This page brings together the CDJ’s activities developed under the European “Media Councils in the Digital Age” (MCDA) project, which began in October 2019. The main aim of the project is to strengthen the European model of media self-regulation in order to protect media freedom and encourage professionalism in journalistic content.
Now in its fourth edition (2023-2025), the project is supported by the European Commission (DG CONNECT) and led by a European consortium that brings together several European press councils (currently from Austria, Belgium, the Netherlands and North Macedonia), as well as universities (ULB and UGent in Belgium, Ramon Llull-Blanquerna in Spain) and the European Federation of Journalists.
The PressCouncils.eu website, which presents itself as the portal for discovering European press councils, offers all the productions linked to the MCDA project, bringing together research, press releases, databases, media literacy tools and press reviews.
At a time when Europe is sharpening its approach to online content moderation, the CDJ explores in a research report the relations between journalistic self-regulation and media regulation in the EU. After discussion with stakeholders, 10 recommendations emerge that stress the need for dialogue and cooperation on an equal footing between both bodies, so as to best protect freedom of the press and the right to information.
As part of the third edition of “MCDA”, the CDJ supervised the development, by its French counterpart (CDJM), of a curation tool dedicated to journalistic ethics. Its goal is to provide quality follow-up to the best online resources on the subject, as well as to promote journalistic self-regulation and the work of press councils. The press review, currently available in two separate versions (ENG/FR), is also aimed at the media, journalists and the general public. Subscription to an associated newsletter is accessible via the link to access the tool.
27 journalists and journalism students from 20 EU countries were trained in digital journalism practices – and related ethical issues – during a Master Class organised in Brussels by the Belgian press councils (CDJ and Raad voor de Journalistiek), the Université Libre de Bruxelles (ULB) and the European Federation of Journalists (EFJ) as part of “Media Councils in the Digital Age”.
A #PressCouncilsEU roundtable coordinated by the CDJ took place at the UNESCO HQ in Paris as part of its annual conference (“Internet for Trust”). This session on the crucial role of journalistic self-regulation in moderating online content brought together speakers from the German, Belgian (CDJ), Finnish, French and UK (Impress) press councils as well as participants from different backgrounds (civil society, other press councils, media and journalists, regulators, academics, etc.).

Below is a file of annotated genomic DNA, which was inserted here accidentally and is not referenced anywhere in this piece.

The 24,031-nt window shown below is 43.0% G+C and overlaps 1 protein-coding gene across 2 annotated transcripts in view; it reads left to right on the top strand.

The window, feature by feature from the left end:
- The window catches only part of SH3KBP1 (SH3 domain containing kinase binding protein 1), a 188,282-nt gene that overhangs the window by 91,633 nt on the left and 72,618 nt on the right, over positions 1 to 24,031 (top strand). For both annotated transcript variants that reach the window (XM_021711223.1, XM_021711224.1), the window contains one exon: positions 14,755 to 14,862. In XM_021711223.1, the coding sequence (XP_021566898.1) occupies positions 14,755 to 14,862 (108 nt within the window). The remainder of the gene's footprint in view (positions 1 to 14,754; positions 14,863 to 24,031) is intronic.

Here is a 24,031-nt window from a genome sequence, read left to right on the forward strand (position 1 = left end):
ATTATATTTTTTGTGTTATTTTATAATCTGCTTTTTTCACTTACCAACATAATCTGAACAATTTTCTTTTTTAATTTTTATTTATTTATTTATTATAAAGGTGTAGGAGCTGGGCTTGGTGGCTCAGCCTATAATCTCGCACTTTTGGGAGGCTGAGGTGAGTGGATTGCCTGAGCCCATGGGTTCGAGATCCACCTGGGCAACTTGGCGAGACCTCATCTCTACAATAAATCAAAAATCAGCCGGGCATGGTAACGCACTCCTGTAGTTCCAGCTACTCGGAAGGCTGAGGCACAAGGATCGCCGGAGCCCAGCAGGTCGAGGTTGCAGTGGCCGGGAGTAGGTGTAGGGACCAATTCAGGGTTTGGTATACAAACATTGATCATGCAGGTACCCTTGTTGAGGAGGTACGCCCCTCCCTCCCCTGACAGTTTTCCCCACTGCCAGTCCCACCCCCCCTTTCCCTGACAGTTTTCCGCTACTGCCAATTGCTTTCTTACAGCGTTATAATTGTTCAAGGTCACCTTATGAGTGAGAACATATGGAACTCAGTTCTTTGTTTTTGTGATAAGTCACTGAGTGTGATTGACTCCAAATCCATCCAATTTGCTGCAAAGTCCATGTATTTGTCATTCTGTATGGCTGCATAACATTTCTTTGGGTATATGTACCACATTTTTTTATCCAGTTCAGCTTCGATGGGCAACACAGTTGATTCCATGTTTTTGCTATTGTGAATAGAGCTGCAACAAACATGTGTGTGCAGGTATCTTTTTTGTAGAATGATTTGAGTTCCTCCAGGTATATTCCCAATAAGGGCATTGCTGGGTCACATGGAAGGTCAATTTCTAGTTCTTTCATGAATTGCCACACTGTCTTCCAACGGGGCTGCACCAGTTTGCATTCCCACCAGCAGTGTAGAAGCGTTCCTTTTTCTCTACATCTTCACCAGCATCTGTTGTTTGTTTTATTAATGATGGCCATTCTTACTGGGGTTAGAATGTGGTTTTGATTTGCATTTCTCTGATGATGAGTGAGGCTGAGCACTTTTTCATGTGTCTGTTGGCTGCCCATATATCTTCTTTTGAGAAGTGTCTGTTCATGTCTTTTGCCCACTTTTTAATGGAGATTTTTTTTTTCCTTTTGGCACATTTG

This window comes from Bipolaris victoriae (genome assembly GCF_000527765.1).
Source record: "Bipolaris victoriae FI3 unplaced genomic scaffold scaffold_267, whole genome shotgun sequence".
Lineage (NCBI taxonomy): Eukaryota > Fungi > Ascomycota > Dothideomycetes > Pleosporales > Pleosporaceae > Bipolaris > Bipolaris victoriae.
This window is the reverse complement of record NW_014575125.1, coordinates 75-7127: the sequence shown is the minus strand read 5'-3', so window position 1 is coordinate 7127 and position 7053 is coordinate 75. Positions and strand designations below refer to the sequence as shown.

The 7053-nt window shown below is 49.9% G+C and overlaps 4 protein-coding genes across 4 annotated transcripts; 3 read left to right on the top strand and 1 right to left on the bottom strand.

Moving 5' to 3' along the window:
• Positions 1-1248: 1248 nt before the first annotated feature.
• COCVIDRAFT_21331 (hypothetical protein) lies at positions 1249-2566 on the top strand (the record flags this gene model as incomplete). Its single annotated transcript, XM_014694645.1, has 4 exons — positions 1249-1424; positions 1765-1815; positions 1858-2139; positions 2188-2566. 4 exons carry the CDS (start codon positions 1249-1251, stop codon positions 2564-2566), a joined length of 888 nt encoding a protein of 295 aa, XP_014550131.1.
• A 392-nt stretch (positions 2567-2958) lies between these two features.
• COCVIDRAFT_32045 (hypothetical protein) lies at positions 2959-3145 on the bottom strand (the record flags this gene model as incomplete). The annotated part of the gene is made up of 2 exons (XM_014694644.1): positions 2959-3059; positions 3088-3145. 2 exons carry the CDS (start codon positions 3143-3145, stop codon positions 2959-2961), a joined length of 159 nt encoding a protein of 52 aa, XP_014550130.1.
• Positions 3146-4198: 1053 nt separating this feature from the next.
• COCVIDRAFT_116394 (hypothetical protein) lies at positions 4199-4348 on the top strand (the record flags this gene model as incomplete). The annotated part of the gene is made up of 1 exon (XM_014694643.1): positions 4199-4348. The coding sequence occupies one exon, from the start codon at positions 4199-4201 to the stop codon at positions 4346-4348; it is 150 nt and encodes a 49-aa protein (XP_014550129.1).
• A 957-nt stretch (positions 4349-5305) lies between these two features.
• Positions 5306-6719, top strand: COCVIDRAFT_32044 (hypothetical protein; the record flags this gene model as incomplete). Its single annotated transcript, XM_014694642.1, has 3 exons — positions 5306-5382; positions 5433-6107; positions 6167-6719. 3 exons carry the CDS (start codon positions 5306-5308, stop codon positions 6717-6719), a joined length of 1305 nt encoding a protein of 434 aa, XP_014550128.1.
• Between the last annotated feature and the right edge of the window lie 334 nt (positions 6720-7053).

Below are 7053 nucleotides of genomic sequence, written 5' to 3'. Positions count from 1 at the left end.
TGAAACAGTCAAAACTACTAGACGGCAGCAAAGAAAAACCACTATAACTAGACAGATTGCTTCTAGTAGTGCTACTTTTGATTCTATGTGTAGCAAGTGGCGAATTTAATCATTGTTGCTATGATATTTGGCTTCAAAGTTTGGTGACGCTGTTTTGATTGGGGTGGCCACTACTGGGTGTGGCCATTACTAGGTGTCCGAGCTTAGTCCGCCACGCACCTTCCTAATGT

The CDJ coordinated, during the first edition of the European Journalism Symposium in Brussels, a roundtable entitled “Information, propaganda, fake news: how can journalistic ethics and press councils make a difference to better inform citizens?” and bringing together speakers from the German (Presserat), Belgian (CDJ) and French (CDJM) press councils, a researcher from the University of Blanquerna (partner of the PressCouncils.eu consortium) and about thirty participants. The Covid-19 crisis and loss of trust in the media, increasingly blurred lines between journalism and propaganda, the crucial role of self-regulation in the face of growing regulation of online content… All of these topics of discussion confirmed that journalistic ethics and press councils do indeed have a role to play in better informing citizens.
“THE media councils debates –
facing the challenges of the digital age”
Taken by their daily work, media and press councils rarely have the opportunity to reflect on their role, organisation, and future. For the second edition of the Media Councils in the Digital Age (MCDA) project, the French-speaking Belgian journalistic self-regulatory body (CDJ) decided to host the Media Councils Debates, a series of six webinars focusing on the transition of press and media councils towards the digital age. A new publication by the CDJ summarises these sessions, which helped to lay strong foundations for future dialogue between media councils and all stakeholders involved in the news media debate.
This report published by the CDJ presents the first results of a collective research on the relationship to journalistic ethics of journalism students. This qualitative study was carried out on the basis of focus groups conducted with 33 students of the main journalism schools in French-speaking Belgium (the Masters of UCLouvain, ULB, ULiège and IHECS) between September and November 2019.
What can a press council (or journalistic ethics council) be useful for? A promotional video for the general public co-financed by the European Commission and supported by the CDJ, launched today by all European press councils and their partners, recalls the role and assets of this body still unknown to the public around a central message: if you want information of ethical quality, work with us!
On the occasion of its 10th anniversary and in the framework of the MCDA project, the CDJ organised a European Forum on the challenges of journalistic self-regulation in the digital age addressing media (old and new), journalists and media workers, members of existing or established press councils, stakeholders and the general public, all anxious to advance a European model of self-regulation of the press and media.